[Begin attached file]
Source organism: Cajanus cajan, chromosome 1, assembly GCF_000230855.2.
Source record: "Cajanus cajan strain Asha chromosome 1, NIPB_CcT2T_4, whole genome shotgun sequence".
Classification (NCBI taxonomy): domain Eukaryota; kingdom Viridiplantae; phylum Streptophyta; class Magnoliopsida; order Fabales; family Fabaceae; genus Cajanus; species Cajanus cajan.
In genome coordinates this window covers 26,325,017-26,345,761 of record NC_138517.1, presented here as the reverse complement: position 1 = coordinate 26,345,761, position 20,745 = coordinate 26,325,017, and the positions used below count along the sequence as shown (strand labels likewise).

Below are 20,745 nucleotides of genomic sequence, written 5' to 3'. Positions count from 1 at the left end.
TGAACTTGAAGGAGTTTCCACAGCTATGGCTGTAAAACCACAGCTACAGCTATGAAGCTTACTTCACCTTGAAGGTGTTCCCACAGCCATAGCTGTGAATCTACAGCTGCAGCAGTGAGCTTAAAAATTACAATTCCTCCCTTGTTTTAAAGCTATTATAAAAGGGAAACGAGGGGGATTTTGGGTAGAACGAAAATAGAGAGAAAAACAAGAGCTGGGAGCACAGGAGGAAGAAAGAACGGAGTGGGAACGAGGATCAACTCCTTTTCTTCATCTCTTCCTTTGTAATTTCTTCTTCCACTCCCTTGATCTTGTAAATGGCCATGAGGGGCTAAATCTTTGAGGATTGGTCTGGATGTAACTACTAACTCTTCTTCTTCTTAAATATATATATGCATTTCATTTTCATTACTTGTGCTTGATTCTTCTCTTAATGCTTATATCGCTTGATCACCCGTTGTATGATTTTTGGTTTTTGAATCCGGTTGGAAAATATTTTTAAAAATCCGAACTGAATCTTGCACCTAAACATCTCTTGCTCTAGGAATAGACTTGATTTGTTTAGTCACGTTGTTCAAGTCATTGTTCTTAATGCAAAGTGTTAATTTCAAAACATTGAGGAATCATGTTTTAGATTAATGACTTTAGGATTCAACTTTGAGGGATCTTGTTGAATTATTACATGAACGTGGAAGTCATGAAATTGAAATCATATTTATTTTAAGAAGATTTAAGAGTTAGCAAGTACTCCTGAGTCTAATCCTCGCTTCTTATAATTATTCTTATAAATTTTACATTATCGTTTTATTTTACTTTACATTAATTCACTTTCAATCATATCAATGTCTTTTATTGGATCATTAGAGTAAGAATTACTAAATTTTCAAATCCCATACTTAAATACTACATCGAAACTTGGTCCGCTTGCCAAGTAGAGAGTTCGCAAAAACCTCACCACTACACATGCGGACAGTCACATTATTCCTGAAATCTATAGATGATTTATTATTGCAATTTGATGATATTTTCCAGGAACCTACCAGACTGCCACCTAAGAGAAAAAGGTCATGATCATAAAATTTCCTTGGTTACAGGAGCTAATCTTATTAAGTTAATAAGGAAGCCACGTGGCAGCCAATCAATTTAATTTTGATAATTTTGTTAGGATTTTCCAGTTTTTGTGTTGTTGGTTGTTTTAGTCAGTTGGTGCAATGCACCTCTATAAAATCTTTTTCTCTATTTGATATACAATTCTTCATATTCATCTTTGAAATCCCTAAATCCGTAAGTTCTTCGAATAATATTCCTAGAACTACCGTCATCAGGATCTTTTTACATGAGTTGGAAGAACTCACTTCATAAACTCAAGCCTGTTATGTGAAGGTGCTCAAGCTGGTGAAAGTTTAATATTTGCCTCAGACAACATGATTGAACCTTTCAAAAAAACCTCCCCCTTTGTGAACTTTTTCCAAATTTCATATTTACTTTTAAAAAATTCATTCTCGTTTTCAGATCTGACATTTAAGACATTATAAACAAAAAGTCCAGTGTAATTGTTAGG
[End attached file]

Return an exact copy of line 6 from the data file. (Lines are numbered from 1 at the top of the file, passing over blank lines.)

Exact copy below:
TGAACTTGAAGGAGTTTCCACAGCTATGGCTGTAAAACCACAGCTACAGCTATGAAGCTTACTTCACCTTGAAGGTGTTCCCACAGCCATAGCTGTGAATCTACAGCTGCAGCAGTGAGCTTAAAAATTACAATTCCTCCCTTGTTTTAAAGCTATTATAAAAGGGAAACGAGGGGGATTTTGGGTAGAACGAAAATAGAGAGAAAAACAAGAGCTGGGAGCACAGGAGGAAGAAAGAACGGAGTGGGAACGAGGATCAACTCCTTTTCTTCATCTCTTCCTTTGTAATTTCTTCTTCCACTCCCTTGATCTTGTAAATGGCCATGAGGGGCTAAATCTTTGAGGATTGGTCTGGATGTAACTACTAACTCTTCTTCTTCTTAAATATATATATGCATTTCATTTTCATTACTTGTGCTTGATTCTTCTCTTAATGCTTATATCGCTTGATCACCCGTTGTATGATTTTTGGTTTTTGAATCCGGTTGGAAAATATTTTTAAAAATCCGAACTGAATCTTGCACCTAAACATCTCTTGCTCTAGGAATAGACTTGATTTGTTTAGTCACGTTGTTCAAGTCATTGTTCTTAATGCAAAGTGTTAATTTCAAAACATTGAGGAATCATGTTTTAGATTAATGACTTTAGGATTCAACTTTGAGGGATCTTGTTGAATTATTACATGAACGTGGAAGTCATGAAATTGAAATCATATTTATTTTAAGAAGATTTAAGAGTTAGCAAGTACTCCTGAGTCTAATCCTCGCTTCTTATAATTATTCTTATAAATTTTACATTATCGTTTTATTTTACTTTACATTAATTCACTTTCAATCATATCAATGTCTTTTATTGGATCATTAGAGTAAGAATTACTAAATTTTCAAATCCCATACTTAAATACTACATCGAAACTTGGTCCGCTTGCCAAGTAGAGAGTTCGCAAAAACCTCACCACTACACATGCGGACAGTCACATTATTCCTGAAATCTATAGATGATTTATTATTGCAATTTGATGATATTTTCCAGGAACCTACCAGACTGCCACCTAAGAGAAAAAGGTCATGATCATAAAATTTCCTTGGTTACAGGAGCTAATCTTATTAAGTTAATAAGGAAGCCACGTGGCAGCCAATCAATTTAATTTTGATAATTTTGTTAGGATTTTCCAGTTTTTGTGTTGTTGGTTGTTTTAGTCAGTTGGTGCAATGCACCTCTATAAAATCTTTTTCTCTATTTGATATACAATTCTTCATATTCATCTTTGAAATCCCTAAATCCGTAAGTTCTTCGAATAATATTCCTAGAACTACCGTCATCAGGATCTTTTTACATGAGTTGGAAGAACTCACTTCATAAACTCAAGCCTGTTATGTGAAGGTGCTCAAGCTGGTGAAAGTTTAATATTTGCCTCAGACAACATGATTGAACCTTTCAAAAAAACCTCCCCCTTTGTGAACTTTTTCCAAATTTCATATTTACTTTTAAAAAATTCATTCTCGTTTTCAGATCTGACATTTAAGACATTATAAACAAAAAGTCCAGTGTAATTGTTAGG